Sheep work begins again! Six weeks after the tups go out with the ewes, the entire flock is usually brought in, put through the fank, counted and the tups taken out. The tups will spend the rest of the year separate from the ewes. This season, because of the recent extreme weather the tups stayed in longer. The yard and fank were sheet ice until two days ago, so yesterday Farmer did some long awaited sheep work - starting with the in-bye ewes who all received a Cobalt Selenium supplement (we know from soil testing that our ground is deficient in these minerals) and a routine fluke treatment.
And the cattle receive new levels of attention too. The twelve heavily pregnant cows are back inside, enjoying shelter from the storm, in the cattle shed. We usually bring them in before Christmas before they start 'poaching' the ground too badly. Poaching refers to the often deep dents left in the ground by the cattle as their feet sink in to the soft ground underfoot. This can scar the landscape and is difficult to remedy afterwards in an non-intensive way. So we try to avoid them making the mess in the first place by 'bringing them in'.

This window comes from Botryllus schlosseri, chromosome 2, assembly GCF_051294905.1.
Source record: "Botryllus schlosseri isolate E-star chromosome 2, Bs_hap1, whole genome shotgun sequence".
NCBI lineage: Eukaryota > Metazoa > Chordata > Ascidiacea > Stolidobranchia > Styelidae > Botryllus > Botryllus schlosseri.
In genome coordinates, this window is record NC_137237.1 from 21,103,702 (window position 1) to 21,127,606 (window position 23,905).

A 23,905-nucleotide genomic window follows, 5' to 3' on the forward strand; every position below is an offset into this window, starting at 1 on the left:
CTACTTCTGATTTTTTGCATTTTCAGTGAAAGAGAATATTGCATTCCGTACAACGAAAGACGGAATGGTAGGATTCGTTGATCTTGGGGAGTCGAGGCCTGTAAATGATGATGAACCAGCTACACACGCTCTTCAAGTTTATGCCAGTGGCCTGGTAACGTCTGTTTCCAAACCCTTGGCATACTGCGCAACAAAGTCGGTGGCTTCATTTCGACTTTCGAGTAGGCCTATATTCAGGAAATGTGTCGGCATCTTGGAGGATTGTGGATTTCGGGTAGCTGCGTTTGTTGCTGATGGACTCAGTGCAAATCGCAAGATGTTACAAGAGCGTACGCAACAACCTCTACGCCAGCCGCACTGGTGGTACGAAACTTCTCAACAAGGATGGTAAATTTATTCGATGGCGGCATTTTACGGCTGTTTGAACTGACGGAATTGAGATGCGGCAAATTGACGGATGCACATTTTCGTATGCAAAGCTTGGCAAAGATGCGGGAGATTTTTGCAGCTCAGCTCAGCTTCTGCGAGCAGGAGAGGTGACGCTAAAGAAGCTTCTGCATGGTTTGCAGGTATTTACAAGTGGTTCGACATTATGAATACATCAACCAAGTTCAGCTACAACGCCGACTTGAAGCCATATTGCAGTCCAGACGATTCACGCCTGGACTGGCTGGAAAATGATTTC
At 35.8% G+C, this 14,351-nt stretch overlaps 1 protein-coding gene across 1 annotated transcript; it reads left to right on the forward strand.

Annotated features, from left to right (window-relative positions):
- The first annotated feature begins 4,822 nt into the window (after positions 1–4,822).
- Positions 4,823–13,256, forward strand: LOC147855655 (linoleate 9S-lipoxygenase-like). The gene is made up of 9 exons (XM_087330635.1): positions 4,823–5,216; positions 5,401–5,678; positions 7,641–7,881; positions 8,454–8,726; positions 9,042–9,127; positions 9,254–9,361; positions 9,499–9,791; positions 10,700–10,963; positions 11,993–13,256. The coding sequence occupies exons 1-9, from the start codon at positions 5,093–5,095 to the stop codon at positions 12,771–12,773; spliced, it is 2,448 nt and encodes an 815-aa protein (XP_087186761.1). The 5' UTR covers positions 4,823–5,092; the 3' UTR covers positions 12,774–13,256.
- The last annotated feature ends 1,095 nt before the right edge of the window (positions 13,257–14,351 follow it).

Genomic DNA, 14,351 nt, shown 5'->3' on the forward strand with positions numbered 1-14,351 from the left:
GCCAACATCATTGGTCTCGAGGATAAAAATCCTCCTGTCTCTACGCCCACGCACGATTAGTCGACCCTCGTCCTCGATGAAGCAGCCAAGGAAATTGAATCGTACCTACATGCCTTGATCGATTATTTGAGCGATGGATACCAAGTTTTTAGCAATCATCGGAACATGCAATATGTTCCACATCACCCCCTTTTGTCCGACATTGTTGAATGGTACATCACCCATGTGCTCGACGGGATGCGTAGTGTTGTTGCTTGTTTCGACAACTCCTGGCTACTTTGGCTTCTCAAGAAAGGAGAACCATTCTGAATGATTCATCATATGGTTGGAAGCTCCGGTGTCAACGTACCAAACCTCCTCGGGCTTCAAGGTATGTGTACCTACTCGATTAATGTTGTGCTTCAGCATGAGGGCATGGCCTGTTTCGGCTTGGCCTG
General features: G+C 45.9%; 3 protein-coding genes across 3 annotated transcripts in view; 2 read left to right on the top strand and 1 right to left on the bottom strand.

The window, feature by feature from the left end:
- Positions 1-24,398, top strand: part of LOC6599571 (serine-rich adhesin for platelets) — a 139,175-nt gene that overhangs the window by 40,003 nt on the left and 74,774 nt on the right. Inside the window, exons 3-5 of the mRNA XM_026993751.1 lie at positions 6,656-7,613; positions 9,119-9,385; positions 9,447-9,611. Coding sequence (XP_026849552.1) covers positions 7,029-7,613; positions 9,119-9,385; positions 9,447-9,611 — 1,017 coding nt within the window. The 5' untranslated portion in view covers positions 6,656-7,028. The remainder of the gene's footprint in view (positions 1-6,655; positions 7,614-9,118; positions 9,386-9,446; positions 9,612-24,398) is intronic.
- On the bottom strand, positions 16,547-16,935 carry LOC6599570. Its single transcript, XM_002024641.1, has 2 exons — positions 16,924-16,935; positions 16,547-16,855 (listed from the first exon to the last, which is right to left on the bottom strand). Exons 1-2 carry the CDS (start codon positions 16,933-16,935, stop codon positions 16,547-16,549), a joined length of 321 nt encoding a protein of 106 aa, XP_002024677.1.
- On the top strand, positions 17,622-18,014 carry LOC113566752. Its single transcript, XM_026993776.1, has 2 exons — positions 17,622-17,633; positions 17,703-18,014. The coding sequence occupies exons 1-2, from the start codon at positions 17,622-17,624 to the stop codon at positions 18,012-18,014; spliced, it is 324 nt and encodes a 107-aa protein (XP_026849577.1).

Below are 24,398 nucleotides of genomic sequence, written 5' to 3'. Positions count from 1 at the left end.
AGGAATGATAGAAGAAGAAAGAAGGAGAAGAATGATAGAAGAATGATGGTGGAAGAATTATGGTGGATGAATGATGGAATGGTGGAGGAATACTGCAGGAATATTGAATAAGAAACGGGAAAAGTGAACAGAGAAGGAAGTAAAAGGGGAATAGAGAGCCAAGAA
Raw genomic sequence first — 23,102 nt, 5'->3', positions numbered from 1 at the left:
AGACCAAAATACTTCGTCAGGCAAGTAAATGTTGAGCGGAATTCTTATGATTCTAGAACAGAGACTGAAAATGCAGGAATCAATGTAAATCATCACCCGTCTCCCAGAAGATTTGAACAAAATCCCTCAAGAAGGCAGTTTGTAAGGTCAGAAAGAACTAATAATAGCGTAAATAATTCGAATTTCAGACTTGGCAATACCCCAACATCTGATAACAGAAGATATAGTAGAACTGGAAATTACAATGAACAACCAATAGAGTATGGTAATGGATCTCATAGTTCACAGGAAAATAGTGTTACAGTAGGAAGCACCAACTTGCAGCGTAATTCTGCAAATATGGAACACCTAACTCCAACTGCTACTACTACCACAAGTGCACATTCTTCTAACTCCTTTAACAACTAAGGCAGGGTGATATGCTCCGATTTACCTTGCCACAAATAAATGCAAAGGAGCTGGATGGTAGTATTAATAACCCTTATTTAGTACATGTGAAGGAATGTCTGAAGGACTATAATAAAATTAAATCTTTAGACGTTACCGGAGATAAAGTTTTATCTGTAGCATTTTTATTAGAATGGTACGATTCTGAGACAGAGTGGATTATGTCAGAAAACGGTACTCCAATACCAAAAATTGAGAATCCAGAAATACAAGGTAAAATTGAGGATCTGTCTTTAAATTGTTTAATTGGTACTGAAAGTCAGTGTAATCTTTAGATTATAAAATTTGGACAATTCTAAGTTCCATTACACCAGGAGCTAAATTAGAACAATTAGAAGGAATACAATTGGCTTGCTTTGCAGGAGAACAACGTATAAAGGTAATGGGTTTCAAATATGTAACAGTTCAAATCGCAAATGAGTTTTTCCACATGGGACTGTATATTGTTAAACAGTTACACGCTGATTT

This winter the cold weather has enabled them to be outdoors a month longer than usual. Luckily for us, on this north west corner of the Isle of Mull, the snow thawed quickly and our stock were able to graze the roughage in several fields deliberately left as a growing 'hay barn' for winter. This has saved us about alot of silage and several big bales of bedding straw. But now, due to start calving in about 2 weeks time, it is great to know they are indoors and easily accessible for calving time.